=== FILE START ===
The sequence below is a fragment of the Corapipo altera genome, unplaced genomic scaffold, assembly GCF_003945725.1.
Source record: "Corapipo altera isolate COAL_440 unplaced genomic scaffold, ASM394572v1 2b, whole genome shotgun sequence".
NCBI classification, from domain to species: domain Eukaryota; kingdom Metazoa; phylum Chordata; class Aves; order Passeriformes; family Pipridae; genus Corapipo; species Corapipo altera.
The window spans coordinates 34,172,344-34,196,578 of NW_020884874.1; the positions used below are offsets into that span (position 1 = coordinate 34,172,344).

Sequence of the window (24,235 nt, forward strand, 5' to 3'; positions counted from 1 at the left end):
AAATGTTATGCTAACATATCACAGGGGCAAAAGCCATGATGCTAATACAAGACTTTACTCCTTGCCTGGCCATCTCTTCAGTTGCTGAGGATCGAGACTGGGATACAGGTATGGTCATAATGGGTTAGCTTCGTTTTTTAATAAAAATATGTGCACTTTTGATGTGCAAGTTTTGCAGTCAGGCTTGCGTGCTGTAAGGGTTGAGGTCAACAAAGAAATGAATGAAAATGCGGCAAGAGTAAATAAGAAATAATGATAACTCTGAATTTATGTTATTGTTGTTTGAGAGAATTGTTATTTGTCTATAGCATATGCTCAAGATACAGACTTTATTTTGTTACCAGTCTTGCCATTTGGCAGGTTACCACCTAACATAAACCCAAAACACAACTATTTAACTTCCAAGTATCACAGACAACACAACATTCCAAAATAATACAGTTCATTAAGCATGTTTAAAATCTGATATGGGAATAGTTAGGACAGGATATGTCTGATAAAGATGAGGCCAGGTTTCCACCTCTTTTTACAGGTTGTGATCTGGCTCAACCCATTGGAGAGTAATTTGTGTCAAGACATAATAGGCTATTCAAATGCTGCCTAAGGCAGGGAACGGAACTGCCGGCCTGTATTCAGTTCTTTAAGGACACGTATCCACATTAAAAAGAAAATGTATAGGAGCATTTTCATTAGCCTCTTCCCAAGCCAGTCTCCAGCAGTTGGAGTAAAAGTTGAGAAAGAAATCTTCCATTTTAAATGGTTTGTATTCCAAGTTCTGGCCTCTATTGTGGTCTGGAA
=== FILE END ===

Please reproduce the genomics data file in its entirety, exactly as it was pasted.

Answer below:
The sequence below is a fragment of the Corapipo altera genome, unplaced genomic scaffold, assembly GCF_003945725.1.
Source record: "Corapipo altera isolate COAL_440 unplaced genomic scaffold, ASM394572v1 2b, whole genome shotgun sequence".
NCBI classification, from domain to species: domain Eukaryota; kingdom Metazoa; phylum Chordata; class Aves; order Passeriformes; family Pipridae; genus Corapipo; species Corapipo altera.
The window spans coordinates 34,172,344-34,196,578 of NW_020884874.1; the positions used below are offsets into that span (position 1 = coordinate 34,172,344).

Sequence of the window (24,235 nt, forward strand, 5' to 3'; positions counted from 1 at the left end):
AAATGTTATGCTAACATATCACAGGGGCAAAAGCCATGATGCTAATACAAGACTTTACTCCTTGCCTGGCCATCTCTTCAGTTGCTGAGGATCGAGACTGGGATACAGGTATGGTCATAATGGGTTAGCTTCGTTTTTTAATAAAAATATGTGCACTTTTGATGTGCAAGTTTTGCAGTCAGGCTTGCGTGCTGTAAGGGTTGAGGTCAACAAAGAAATGAATGAAAATGCGGCAAGAGTAAATAAGAAATAATGATAACTCTGAATTTATGTTATTGTTGTTTGAGAGAATTGTTATTTGTCTATAGCATATGCTCAAGATACAGACTTTATTTTGTTACCAGTCTTGCCATTTGGCAGGTTACCACCTAACATAAACCCAAAACACAACTATTTAACTTCCAAGTATCACAGACAACACAACATTCCAAAATAATACAGTTCATTAAGCATGTTTAAAATCTGATATGGGAATAGTTAGGACAGGATATGTCTGATAAAGATGAGGCCAGGTTTCCACCTCTTTTTACAGGTTGTGATCTGGCTCAACCCATTGGAGAGTAATTTGTGTCAAGACATAATAGGCTATTCAAATGCTGCCTAAGGCAGGGAACGGAACTGCCGGCCTGTATTCAGTTCTTTAAGGACACGTATCCACATTAAAAAGAAAATGTATAGGAGCATTTTCATTAGCCTCTTCCCAAGCCAGTCTCCAGCAGTTGGAGTAAAAGTTGAGAAAGAAATCTTCCATTTTAAATGGTTTGTATTCCAAGTTCTGGCCTCTATTGTGGTCTGGAA